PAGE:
Often overlooked in the consideration for protecting intellectual property is a design patent.  Many foreign jurisdictions provide a mechanism for obtaining design patents.  Use of the Hague Agreement provides companies or individuals seeking design protection in participating foreign jurisdictions a mechanism for filing in multiple jurisdictions using a single application, often saving the company or individual time and money.


What is a Design Patent


        While utility patents protect functional, or the mechanical components of a device, design patents protect the way the device looks.  Typically, design patents are used to obtain protection for the shape of a device or surface ornamentation. Design patents are often obtained when 1) the underlying functioning of the device is not patentable, i.e. is not novel or nonobvious, or 2) when the underlying functioning of a device is patentable and the way the device looks is unique as well. In the situation outlined in 1, a design patent is the only option for obtaining patent protection.  In the situation outlined in 2, an inventor may seek both a utility patent, i.e. protection of the mechanical aspects of the invention, and a design patent, i.e. the ornamental aspects of the invention.


        Obtaining design protection is a valuable tool in any patent portfolio and provides an applicant many benefits.  Design patents tend to be much faster to obtain.  The average utility patent can take somewhere between 2-3 years to allowance.  Design patents usually take between 9-14 months to allowance.  Design patents are typically less expensive than utility patents to draft and prosecute.  To begin the application process, all that is required is providing various views of the device.  Often times the applicant is already in possession of such information, thus avoiding the need for lengthy application disclosures in order for the attorney to understand and draft a written description of the invention.  While the protection may be limited to the look of the device, the short time to allowance provides the applicant a relatively quick mechanism to limit sales or manufacture of infringing devices and to seek monetary damages under an issued patent.  In the U.S., design patents are enforceable for 15 years from the date of issuance, and no maintenance fees are required.


Hague Agreement and Design Patents


        Just as patent laws of the United States provide a mechanism for protecting the shape or surface ornamentation of a device, many foreign jurisdictions, such as the European Union, China, or Japan, do as well.  In fact, a broader array of protection may be obtained in many foreign countries under industrial design protection.  Companies or individuals having design patent eligible subject matter should consider such protection if selling or manufacturing devices worldwide.  While not new, an underutilized tool for obtaining design patent protection in multiple foreign countries is seeking protection through the Hague Agreement.  The Patent Law Treaties Implementation Act of 2012 (PLTIA) was signed into law on December 18, 2012.  The PLTIA was the basis for the implementation of the 1999 Geneva Act of the Hague Agreement Concerning the International Registration of Industrial Designs.  The Hague Agreement took effect on May 13, 2015.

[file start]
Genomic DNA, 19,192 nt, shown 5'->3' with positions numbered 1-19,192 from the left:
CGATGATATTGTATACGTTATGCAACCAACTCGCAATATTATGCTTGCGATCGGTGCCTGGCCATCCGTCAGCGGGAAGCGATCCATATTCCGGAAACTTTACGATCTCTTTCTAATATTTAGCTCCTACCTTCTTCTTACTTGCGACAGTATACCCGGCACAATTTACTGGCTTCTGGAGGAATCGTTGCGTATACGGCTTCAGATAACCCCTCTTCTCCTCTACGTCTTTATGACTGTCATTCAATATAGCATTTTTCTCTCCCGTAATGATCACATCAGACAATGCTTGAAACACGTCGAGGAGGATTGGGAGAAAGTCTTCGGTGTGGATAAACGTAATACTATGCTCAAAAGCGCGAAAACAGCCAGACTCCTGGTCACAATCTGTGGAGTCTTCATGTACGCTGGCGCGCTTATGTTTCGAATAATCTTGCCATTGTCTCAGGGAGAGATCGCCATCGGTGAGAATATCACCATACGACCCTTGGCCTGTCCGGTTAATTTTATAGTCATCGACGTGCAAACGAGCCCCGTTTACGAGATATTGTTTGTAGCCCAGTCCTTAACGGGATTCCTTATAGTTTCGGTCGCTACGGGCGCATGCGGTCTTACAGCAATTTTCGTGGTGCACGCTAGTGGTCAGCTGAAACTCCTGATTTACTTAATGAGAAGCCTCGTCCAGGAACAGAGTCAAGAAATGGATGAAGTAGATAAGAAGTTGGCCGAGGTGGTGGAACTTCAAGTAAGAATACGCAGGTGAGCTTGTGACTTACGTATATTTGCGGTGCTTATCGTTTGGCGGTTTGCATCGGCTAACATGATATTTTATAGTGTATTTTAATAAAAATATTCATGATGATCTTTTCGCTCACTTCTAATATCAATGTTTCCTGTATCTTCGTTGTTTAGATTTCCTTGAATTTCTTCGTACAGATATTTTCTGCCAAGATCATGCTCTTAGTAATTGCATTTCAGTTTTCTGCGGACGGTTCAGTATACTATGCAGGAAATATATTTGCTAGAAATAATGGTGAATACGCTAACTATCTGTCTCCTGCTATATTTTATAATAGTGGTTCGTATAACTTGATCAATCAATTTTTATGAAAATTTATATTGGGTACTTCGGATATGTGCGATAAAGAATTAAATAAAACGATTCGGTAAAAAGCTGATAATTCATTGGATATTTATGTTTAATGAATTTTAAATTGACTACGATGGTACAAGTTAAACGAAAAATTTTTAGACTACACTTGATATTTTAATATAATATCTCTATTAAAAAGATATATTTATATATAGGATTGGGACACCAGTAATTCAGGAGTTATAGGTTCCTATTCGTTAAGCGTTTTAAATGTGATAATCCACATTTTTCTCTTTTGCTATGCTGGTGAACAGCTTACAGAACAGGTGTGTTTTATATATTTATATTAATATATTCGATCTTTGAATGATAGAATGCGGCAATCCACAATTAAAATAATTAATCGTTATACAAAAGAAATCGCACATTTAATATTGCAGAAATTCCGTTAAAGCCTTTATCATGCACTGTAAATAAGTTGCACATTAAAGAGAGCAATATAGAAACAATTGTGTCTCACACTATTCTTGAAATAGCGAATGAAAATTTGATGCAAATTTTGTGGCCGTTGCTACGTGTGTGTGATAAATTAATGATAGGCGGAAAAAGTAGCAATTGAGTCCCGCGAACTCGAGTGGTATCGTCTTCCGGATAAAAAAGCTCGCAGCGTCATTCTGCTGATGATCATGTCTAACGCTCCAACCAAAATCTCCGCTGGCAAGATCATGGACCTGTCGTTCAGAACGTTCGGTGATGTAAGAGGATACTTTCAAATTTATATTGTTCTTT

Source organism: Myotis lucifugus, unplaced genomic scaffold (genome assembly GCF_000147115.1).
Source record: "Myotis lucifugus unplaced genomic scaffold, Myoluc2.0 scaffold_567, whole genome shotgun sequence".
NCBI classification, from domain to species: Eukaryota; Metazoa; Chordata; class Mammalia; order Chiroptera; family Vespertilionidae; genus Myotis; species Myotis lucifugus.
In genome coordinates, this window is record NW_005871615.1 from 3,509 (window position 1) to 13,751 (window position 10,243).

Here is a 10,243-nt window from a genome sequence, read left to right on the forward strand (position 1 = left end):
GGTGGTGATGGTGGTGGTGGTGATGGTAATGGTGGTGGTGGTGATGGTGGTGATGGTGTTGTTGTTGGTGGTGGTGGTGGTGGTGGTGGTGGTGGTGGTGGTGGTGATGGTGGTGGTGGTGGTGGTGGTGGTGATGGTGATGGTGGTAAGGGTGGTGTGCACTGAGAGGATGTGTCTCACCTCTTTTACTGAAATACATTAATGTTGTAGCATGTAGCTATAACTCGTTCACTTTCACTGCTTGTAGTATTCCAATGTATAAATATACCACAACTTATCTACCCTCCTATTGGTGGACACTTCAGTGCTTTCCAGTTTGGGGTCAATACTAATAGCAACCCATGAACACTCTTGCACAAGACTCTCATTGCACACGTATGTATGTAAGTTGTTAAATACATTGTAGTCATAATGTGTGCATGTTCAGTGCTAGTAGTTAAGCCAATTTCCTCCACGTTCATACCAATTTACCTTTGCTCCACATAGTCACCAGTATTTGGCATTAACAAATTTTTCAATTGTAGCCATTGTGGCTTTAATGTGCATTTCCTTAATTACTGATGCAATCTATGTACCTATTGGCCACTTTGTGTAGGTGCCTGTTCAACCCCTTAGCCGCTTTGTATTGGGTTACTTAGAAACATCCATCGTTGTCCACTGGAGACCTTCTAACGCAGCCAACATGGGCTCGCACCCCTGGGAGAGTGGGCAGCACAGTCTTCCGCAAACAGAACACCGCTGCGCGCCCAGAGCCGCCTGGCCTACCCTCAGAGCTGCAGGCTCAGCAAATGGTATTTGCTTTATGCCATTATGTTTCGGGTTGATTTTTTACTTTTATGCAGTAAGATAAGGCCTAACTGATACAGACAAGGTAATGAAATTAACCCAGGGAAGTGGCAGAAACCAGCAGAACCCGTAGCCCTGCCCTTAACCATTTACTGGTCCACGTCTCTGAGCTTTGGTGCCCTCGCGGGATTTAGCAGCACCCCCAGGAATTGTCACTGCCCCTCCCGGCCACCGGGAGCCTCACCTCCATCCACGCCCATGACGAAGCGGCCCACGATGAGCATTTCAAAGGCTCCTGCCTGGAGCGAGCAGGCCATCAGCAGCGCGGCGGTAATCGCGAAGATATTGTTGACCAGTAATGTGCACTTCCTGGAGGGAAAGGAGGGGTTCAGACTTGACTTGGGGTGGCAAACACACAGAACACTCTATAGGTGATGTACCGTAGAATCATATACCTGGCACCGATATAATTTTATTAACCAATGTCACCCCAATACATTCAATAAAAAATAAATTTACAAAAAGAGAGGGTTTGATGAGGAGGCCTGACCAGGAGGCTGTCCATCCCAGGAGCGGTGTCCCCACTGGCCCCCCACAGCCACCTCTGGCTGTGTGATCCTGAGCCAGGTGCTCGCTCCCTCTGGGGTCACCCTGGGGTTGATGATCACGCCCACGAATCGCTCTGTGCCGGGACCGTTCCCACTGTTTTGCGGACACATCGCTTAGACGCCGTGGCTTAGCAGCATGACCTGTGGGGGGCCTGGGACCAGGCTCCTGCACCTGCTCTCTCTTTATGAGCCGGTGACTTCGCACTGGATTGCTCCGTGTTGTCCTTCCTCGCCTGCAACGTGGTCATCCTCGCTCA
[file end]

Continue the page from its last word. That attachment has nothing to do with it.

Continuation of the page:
The Hague Agreement set up an international registration system, offering applicants the possibility of obtaining protection for up to 100 industrial designs in the designated member countries.  Under the Hague Agreement, a company or individual may file a single international application in a single language either with the International Bureau of the World Intellectual Property Organization (WIPO) or through a proper governmental agency, i.e. USPTO.  Filing under the Hague Agreement offers the applicant the advantage of avoiding the complexities of individual national procedures, which can be significantly different from country to country.  Despite the requirement that the design patent must still be prosecuted and granted in each foreign county, the single application allows the applicant a means to save money as using a foreign agent in each country could be avoided in the filing stage.  The Hague Agreement establishes the minimum content for the application.  Once filed, the application is reviewed for compliance issues.  However, each country may require additional content in the application.  For example, foreign companies seeking patent protection in the U.S. must include a claim in the Hague Agreement application.


           While the Hague Agreement allows an applicant a single filing, it is important to remember the application must still meet the requirements of patentability for each jurisdiction.  If interested in filing a design application in multiple jurisdictions, consideration for the types and format of figures, and other filling requirements, is needed to ensure the use of the Hague Agreement is beneficial and results in granting of design patents in each of the jurisdictions.



By: David Zelner

Intellectual Property Attorney



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